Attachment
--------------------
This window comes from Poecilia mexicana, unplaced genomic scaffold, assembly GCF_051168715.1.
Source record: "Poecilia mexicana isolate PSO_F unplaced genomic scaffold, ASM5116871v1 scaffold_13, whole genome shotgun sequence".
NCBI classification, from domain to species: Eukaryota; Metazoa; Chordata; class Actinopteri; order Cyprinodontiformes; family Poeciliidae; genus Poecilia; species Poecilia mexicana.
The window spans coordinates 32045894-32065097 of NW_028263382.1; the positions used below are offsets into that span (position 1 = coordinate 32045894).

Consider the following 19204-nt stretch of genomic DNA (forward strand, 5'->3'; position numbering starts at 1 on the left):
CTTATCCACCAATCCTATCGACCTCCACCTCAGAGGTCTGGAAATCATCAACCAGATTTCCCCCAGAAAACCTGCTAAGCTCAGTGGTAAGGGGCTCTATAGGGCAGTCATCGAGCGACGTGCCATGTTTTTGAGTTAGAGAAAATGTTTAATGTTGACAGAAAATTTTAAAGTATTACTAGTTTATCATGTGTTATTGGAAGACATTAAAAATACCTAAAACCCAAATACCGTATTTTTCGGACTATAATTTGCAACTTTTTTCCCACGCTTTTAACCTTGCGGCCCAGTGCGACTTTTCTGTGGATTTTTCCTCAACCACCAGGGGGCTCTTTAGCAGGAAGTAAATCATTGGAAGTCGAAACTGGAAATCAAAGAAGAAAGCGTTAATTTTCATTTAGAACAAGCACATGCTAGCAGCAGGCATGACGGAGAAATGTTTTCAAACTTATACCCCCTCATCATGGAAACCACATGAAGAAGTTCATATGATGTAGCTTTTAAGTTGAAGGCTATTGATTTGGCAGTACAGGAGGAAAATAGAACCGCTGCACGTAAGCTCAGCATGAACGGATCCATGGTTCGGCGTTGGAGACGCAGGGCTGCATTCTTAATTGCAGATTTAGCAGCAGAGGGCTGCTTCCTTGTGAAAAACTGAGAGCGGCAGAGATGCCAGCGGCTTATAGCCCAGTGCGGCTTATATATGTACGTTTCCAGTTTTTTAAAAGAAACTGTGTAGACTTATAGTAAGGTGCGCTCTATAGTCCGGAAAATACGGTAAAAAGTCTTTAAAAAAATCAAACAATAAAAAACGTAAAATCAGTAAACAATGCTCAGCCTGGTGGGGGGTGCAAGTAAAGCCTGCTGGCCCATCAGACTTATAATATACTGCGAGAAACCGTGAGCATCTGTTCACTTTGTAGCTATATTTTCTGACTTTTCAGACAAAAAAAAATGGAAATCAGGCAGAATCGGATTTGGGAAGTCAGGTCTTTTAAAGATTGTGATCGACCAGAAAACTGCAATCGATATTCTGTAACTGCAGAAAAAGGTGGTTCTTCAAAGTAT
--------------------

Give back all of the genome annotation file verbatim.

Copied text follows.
This window comes from Poecilia mexicana, unplaced genomic scaffold, assembly GCF_051168715.1.
Source record: "Poecilia mexicana isolate PSO_F unplaced genomic scaffold, ASM5116871v1 scaffold_13, whole genome shotgun sequence".
NCBI classification, from domain to species: Eukaryota; Metazoa; Chordata; class Actinopteri; order Cyprinodontiformes; family Poeciliidae; genus Poecilia; species Poecilia mexicana.
The window spans coordinates 32045894-32065097 of NW_028263382.1; the positions used below are offsets into that span (position 1 = coordinate 32045894).

Consider the following 19204-nt stretch of genomic DNA (forward strand, 5'->3'; position numbering starts at 1 on the left):
CTTATCCACCAATCCTATCGACCTCCACCTCAGAGGTCTGGAAATCATCAACCAGATTTCCCCCAGAAAACCTGCTAAGCTCAGTGGTAAGGGGCTCTATAGGGCAGTCATCGAGCGACGTGCCATGTTTTTGAGTTAGAGAAAATGTTTAATGTTGACAGAAAATTTTAAAGTATTACTAGTTTATCATGTGTTATTGGAAGACATTAAAAATACCTAAAACCCAAATACCGTATTTTTCGGACTATAATTTGCAACTTTTTTCCCACGCTTTTAACCTTGCGGCCCAGTGCGACTTTTCTGTGGATTTTTCCTCAACCACCAGGGGGCTCTTTAGCAGGAAGTAAATCATTGGAAGTCGAAACTGGAAATCAAAGAAGAAAGCGTTAATTTTCATTTAGAACAAGCACATGCTAGCAGCAGGCATGACGGAGAAATGTTTTCAAACTTATACCCCCTCATCATGGAAACCACATGAAGAAGTTCATATGATGTAGCTTTTAAGTTGAAGGCTATTGATTTGGCAGTACAGGAGGAAAATAGAACCGCTGCACGTAAGCTCAGCATGAACGGATCCATGGTTCGGCGTTGGAGACGCAGGGCTGCATTCTTAATTGCAGATTTAGCAGCAGAGGGCTGCTTCCTTGTGAAAAACTGAGAGCGGCAGAGATGCCAGCGGCTTATAGCCCAGTGCGGCTTATATATGTACGTTTCCAGTTTTTTAAAAGAAACTGTGTAGACTTATAGTAAGGTGCGCTCTATAGTCCGGAAAATACGGTAAAAAGTCTTTAAAAAAATCAAACAATAAAAAACGTAAAATCAGTAAACAATGCTCAGCCTGGTGGGGGGTGCAAGTAAAGCCTGCTGGCCCATCAGACTTATAATATACTGCGAGAAACCGTGAGCATCTGTTCACTTTGTAGCTATATTTTCTGACTTTTCAGACAAAAAAAAATGGAAATCAGGCAGAATCGGATTTGGGAAGTCAGGTCTTTTAAAGATTGTGATCGACCAGAAAACTGCAATCGATATTCTGTAACTGCAGAAAAAGGTGGTTCTTCAAAGTAT